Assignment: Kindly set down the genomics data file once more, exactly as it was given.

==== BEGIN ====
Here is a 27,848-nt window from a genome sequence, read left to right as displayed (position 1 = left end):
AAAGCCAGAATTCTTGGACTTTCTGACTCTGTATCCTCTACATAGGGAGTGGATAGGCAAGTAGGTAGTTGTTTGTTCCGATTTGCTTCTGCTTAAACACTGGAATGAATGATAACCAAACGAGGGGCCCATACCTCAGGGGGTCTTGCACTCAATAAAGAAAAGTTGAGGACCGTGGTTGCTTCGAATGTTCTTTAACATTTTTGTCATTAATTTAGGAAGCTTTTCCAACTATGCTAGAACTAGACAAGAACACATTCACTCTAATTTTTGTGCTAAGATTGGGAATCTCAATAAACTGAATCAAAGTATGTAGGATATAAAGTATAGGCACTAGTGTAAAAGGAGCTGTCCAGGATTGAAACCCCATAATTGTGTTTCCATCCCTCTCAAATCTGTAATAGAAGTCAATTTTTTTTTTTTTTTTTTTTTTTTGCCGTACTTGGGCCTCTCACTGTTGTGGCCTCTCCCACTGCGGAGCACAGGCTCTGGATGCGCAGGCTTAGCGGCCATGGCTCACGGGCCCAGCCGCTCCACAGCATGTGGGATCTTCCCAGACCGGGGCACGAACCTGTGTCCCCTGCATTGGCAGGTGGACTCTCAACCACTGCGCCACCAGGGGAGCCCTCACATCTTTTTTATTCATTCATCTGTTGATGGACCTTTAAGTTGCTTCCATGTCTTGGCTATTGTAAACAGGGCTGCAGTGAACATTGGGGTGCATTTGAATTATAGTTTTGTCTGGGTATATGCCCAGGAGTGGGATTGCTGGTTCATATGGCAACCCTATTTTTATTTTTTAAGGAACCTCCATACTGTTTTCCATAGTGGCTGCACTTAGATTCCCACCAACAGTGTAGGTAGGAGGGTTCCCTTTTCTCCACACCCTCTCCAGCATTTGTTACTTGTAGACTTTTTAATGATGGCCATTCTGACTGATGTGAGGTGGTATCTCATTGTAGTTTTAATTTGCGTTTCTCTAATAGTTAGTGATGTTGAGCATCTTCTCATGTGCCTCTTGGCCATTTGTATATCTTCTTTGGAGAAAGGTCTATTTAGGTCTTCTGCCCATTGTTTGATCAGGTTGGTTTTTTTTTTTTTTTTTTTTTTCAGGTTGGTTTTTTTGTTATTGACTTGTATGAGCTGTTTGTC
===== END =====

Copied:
Here is a 27,848-nt window from a genome sequence, read left to right as displayed (position 1 = left end):
AAAGCCAGAATTCTTGGACTTTCTGACTCTGTATCCTCTACATAGGGAGTGGATAGGCAAGTAGGTAGTTGTTTGTTCCGATTTGCTTCTGCTTAAACACTGGAATGAATGATAACCAAACGAGGGGCCCATACCTCAGGGGGTCTTGCACTCAATAAAGAAAAGTTGAGGACCGTGGTTGCTTCGAATGTTCTTTAACATTTTTGTCATTAATTTAGGAAGCTTTTCCAACTATGCTAGAACTAGACAAGAACACATTCACTCTAATTTTTGTGCTAAGATTGGGAATCTCAATAAACTGAATCAAAGTATGTAGGATATAAAGTATAGGCACTAGTGTAAAAGGAGCTGTCCAGGATTGAAACCCCATAATTGTGTTTCCATCCCTCTCAAATCTGTAATAGAAGTCAATTTTTTTTTTTTTTTTTTTTTTTTGCCGTACTTGGGCCTCTCACTGTTGTGGCCTCTCCCACTGCGGAGCACAGGCTCTGGATGCGCAGGCTTAGCGGCCATGGCTCACGGGCCCAGCCGCTCCACAGCATGTGGGATCTTCCCAGACCGGGGCACGAACCTGTGTCCCCTGCATTGGCAGGTGGACTCTCAACCACTGCGCCACCAGGGGAGCCCTCACATCTTTTTTATTCATTCATCTGTTGATGGACCTTTAAGTTGCTTCCATGTCTTGGCTATTGTAAACAGGGCTGCAGTGAACATTGGGGTGCATTTGAATTATAGTTTTGTCTGGGTATATGCCCAGGAGTGGGATTGCTGGTTCATATGGCAACCCTATTTTTATTTTTTAAGGAACCTCCATACTGTTTTCCATAGTGGCTGCACTTAGATTCCCACCAACAGTGTAGGTAGGAGGGTTCCCTTTTCTCCACACCCTCTCCAGCATTTGTTACTTGTAGACTTTTTAATGATGGCCATTCTGACTGATGTGAGGTGGTATCTCATTGTAGTTTTAATTTGCGTTTCTCTAATAGTTAGTGATGTTGAGCATCTTCTCATGTGCCTCTTGGCCATTTGTATATCTTCTTTGGAGAAAGGTCTATTTAGGTCTTCTGCCCATTGTTTGATCAGGTTGGTTTTTTTTTTTTTTTTTTTTTTCAGGTTGGTTTTTTTGTTATTGACTTGTATGAGCTGTTTGTC